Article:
May 31st, 2024

The Blame Stakes Honors Claiborne and Dilschneider’s Classic Champion

The Claiborne stallion hails from the farm’s illustrious female family of Rough Shod II

Story by B. Jason Brooks

The fifth running of the Blame Stakes, honoring Claiborne Farm and Adele B. Dilschneider’s homebred champion, will be run on Saturday, June 1st at Churchill Downs. With a purse of $275,000 covering a  mile and an eighth over the dirt, the grade 3 for ages four years and older is a prep race for the historic grade 2 Stephen Foster Stakes on June 29 at Churchill.


Originally a 1-mile race in its inaugural year in 2020, the Blame Stakes was lengthened by another furlong in 2021 and was upgraded to grade 3 status for the 2023 race. The four winners of the Blame Stakes include: Rupp Racing’s Stonestreet-bred Owendale, by Into Mischief, in 2020; Lawrence Cordes’ Ontario-homebred Mighty Heart, by Dramedy, in 2021; Repole, Phipps and St. Elias Stables’ partnership-owned Phipps-bred Dynamic One, by Union Rags, in 2022; and, Lucky Seven Stables’ St. Simon Place-bred Rattle N Roll, by Connect, in 2023. Recently-retired Dynamic One, who was foaled at and consigned by Claiborne Farm, holds the fastest time at its current distance at 1 minute and 48.54 seconds.

Blame’s Racing Success at Churchill Downs

Blame was the perfect fit to have a namesake race at Churchill, having had great success in significant dirt races there. Trained by Albert Stall, Jr., he earned his first allowance victory there as a 3-year-old in July 2009, winning by a length and a quarter. In November of that year, Churchill was also home to his second career graded stakes victory in the grade 2 Clark Handicap, winning against older horses by a neck over Bob Baffert’s homebred multiple graded stakes winner Misremembered, by Argentinian-bred Candy Ride, as well as Stronach Stables’s Brazilian-bred Einstein, by Spend a Buck, the defending Clark winner and a multiple grade 1 winner in the U.S.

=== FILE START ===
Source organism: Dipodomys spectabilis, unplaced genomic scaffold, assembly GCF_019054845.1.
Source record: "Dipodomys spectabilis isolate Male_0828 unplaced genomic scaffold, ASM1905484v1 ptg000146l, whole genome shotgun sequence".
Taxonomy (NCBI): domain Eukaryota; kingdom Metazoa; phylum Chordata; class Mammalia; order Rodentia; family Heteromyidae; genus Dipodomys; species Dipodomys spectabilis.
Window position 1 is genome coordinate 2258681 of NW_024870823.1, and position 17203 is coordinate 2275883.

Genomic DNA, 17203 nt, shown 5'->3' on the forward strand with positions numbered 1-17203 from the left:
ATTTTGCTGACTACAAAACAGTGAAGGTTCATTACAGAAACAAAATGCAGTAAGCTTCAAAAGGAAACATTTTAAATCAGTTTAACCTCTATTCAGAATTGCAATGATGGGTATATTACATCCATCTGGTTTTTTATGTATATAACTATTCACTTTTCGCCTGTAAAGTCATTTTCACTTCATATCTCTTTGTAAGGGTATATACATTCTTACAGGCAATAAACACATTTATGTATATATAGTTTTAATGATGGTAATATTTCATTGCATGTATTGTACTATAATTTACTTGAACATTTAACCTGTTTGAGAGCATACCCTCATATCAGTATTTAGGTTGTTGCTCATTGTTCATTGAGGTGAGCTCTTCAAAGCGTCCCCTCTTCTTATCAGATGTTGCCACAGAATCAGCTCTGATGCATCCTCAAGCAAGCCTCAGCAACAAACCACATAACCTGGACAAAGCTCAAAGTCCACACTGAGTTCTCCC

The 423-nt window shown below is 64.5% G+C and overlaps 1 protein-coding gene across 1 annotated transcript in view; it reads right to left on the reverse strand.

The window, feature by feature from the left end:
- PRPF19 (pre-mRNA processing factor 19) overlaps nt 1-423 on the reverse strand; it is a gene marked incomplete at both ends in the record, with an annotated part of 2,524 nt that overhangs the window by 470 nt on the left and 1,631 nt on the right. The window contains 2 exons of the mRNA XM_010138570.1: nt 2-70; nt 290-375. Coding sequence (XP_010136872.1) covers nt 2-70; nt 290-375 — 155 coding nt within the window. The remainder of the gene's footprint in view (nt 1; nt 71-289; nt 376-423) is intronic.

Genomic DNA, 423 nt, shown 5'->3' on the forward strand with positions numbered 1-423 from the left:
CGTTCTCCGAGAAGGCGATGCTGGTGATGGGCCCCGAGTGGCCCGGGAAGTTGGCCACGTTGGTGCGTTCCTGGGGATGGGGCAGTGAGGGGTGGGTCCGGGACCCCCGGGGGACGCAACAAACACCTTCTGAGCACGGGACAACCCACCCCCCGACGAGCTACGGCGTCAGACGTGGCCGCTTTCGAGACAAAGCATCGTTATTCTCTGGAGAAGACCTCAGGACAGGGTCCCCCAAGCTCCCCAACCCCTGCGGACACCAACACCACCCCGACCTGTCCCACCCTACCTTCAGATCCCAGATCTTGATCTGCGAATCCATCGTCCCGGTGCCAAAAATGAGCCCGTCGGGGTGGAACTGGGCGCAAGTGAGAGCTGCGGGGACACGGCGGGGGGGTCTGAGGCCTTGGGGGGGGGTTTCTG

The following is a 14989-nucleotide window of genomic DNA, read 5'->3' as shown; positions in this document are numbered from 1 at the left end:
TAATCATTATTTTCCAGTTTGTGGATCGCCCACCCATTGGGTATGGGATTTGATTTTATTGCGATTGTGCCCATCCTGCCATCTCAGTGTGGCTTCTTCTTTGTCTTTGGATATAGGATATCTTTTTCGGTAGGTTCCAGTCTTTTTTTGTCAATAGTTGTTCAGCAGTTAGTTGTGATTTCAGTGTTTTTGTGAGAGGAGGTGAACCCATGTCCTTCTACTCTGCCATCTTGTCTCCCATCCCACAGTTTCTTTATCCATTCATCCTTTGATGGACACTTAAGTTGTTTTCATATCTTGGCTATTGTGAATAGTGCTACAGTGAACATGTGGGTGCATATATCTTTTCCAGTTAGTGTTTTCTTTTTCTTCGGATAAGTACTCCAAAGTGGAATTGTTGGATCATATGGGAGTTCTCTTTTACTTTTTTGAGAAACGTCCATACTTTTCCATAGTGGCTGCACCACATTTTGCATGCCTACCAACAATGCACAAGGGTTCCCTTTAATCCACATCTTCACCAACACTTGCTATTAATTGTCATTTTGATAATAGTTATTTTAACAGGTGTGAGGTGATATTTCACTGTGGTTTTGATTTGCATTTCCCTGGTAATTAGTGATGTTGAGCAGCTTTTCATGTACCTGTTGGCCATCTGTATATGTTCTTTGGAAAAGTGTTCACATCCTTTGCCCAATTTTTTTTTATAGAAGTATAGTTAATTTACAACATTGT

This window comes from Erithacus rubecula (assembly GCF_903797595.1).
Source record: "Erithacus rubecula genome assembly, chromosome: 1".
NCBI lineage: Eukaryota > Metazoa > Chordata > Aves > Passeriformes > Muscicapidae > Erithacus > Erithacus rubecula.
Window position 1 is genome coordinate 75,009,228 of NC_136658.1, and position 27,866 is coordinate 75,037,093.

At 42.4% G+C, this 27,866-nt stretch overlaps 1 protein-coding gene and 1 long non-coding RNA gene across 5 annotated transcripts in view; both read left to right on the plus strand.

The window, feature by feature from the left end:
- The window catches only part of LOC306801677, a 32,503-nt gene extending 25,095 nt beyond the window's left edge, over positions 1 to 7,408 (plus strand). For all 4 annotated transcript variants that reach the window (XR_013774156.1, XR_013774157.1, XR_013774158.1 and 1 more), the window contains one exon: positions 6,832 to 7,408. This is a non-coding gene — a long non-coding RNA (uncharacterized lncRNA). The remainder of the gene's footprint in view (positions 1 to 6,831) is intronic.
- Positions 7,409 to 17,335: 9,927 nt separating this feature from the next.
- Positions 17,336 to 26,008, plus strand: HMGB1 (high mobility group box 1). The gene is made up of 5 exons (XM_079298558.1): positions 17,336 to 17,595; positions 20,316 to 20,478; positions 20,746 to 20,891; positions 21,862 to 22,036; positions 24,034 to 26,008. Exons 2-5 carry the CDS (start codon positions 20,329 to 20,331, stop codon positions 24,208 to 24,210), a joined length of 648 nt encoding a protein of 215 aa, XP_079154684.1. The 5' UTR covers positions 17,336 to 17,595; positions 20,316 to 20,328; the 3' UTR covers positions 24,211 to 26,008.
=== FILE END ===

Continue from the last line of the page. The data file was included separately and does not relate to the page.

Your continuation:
Blame’s first career grade 1 win also come under the Twin Spires in June of his 4-year-old campaign in the Stephen Foster Stakes. He advanced four wide in the far turn before flashing a late burst of speed for a powerful three-quarter length victory.

Blame wins the 2010 G1 Stephen Foster

Finally, Blame’s career was capped off at Churchill with his biggest career victory in the 2010 Breeders’ Cup Classic, swinging four wide into the stretch and drawing clear inside the final furlong to defeat the great mare Zenyatta, by Irish-bred Street Cry, by a head. It was the superstar mare’s only career loss from 20 starts after which she retired. The Classic win solidified Blame as Eclipse Champion Older Horse.

Blame’s sensational career was highlighted by a total of three grade 1 victories. Besides the Stephen Foster and Breeders’ Cup Classic at Churchill in 2010, he also won the prestigious Whitney Stakes at Saratoga in August, prevailing by a head in front of Edward P. Evans’ homebred three-time grade 1 winner Quality Road, by Elusive Quality.

Blame’s Successful Stallion Career